Louisiana's Jena Six Beating Case Galvanizes S.F.'s 'Black MoveOn'
James Rucker started receiving e-mails about racial tension in Jena, La., in June. He was skeptical at first; Color of Change, his 2-year-old online activist organization, hears about many incidents alleging racial injustice.
If the San Francisco organization was going to be the "black MoveOn," as former MoveOn.org organizer Rucker envisioned it, Color of Change would have to champion stories of the black experience that had universal appeal. In early July, he visited the 3,000-person Louisiana town, and met with families of five of the Jena Six - teenagers charged in the beating of a white classmate.
The story of "everyday racism" that Rucker found not only resonated with the organization's then-100,000 members - who have raised $170,000 for the teens' defense fund over the past two months - but inspired Color of Change members to spread the story that most of the white-dominated mainstream media had passed over. In doing so, it has tripled its membership.
As part of a loose coalition of bloggers, black radio hosts and activists that helped rally 20,000 people to demonstrate in Jena this week, Color of Change is bridging the gap between civil rights activists and the predominantly white liberal blogosphere and mainstream media.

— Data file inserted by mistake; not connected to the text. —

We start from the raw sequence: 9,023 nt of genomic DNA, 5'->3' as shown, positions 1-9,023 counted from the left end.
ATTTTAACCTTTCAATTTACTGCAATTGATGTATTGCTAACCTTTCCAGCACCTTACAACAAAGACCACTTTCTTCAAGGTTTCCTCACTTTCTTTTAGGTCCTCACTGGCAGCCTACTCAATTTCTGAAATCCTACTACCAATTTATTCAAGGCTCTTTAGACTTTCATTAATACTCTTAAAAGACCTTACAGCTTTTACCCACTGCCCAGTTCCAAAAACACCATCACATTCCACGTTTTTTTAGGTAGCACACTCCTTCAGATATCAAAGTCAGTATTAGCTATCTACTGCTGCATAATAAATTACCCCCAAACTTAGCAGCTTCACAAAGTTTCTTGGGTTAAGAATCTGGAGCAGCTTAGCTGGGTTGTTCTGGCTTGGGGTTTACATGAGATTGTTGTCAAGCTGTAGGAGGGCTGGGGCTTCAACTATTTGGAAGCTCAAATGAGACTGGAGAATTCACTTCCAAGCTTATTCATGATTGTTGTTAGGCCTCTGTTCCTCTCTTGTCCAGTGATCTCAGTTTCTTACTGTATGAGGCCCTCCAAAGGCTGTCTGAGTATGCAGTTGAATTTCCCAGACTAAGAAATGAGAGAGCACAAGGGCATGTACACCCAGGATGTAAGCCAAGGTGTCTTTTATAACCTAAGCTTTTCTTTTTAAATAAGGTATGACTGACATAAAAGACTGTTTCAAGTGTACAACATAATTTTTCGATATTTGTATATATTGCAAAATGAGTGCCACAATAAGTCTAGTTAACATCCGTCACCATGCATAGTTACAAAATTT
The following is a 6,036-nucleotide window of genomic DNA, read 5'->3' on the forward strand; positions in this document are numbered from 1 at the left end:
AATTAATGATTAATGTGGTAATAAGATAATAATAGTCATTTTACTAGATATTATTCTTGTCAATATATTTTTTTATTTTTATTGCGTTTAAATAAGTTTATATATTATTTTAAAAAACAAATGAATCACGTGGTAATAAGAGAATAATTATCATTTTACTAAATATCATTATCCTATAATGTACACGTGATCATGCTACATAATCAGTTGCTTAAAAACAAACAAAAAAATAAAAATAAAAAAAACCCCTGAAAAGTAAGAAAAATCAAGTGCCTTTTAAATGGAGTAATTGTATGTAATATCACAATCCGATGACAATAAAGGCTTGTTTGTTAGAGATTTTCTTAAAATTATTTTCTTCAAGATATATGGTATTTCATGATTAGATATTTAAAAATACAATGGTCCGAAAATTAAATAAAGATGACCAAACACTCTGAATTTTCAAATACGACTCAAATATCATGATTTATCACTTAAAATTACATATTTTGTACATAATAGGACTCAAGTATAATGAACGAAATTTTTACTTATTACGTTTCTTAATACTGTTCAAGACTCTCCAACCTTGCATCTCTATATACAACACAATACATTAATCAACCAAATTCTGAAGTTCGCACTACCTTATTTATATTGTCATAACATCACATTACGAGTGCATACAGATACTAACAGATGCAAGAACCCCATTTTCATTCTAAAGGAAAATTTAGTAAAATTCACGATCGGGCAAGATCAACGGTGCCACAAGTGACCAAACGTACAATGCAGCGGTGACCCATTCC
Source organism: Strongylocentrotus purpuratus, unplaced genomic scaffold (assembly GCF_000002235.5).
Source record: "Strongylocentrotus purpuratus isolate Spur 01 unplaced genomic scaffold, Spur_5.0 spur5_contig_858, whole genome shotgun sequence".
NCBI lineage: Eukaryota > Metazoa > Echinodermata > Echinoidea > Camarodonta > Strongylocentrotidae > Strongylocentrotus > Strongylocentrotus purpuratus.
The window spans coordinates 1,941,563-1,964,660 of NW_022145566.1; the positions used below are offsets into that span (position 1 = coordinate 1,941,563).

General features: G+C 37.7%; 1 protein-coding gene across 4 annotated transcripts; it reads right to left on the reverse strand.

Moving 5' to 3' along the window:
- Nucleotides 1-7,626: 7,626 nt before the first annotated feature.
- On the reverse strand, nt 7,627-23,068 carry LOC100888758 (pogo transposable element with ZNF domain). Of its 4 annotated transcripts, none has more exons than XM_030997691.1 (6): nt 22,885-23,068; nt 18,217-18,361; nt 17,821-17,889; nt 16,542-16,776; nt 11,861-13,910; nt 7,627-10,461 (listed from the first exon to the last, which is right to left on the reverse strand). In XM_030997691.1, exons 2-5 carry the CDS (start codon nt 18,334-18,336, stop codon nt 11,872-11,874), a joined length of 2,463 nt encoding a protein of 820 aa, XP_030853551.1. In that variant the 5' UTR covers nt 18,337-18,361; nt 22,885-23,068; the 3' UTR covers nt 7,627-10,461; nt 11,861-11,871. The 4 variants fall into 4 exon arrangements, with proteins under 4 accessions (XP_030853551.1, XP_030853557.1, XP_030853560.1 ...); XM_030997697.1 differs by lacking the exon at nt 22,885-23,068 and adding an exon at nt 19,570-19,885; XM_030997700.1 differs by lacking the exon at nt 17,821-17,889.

In taking on racially charged topics like Jena, however, the organization has been criticized "with blowing things out of proportion," as conservative African American commentator Mychal Massie described it, and being unfair in another campaign where Color of Change criticized black leaders who wanted to join with Fox News to sponsor a Democratic presidential debate.
"They and some of the other (black online activists and bloggers) are reaching a demographic of 16- to 45-year-olds that no longer have a relationship with black newspapers," said Ben Jealous, former executive director of the National Newspaper Publishers Association, an organization of more than 200 black-owned community weeklies and other publications.
"And they are taking over the role that the black press has traditionally held: publicizing injustices and rallying public sentiment against them," Jealous said.
"Color of Change has been critical in elevating the Jena story to national and international prominence," said Bill Quigley, a professor of law at Loyola University in New Orleans who has championed and written about the teens' case.
What Rucker found in Jena resonated with him. The 38-year-old was born and raised in Seaside in Monterey County, the son of a high school guidance counselor and a school librarian. While he grew up in a town that was then about a third African American, he attended mostly white parochial and private schools before attending Stanford University. Balding with dreadlocks, he has always been a black man who straddled the white and black worlds.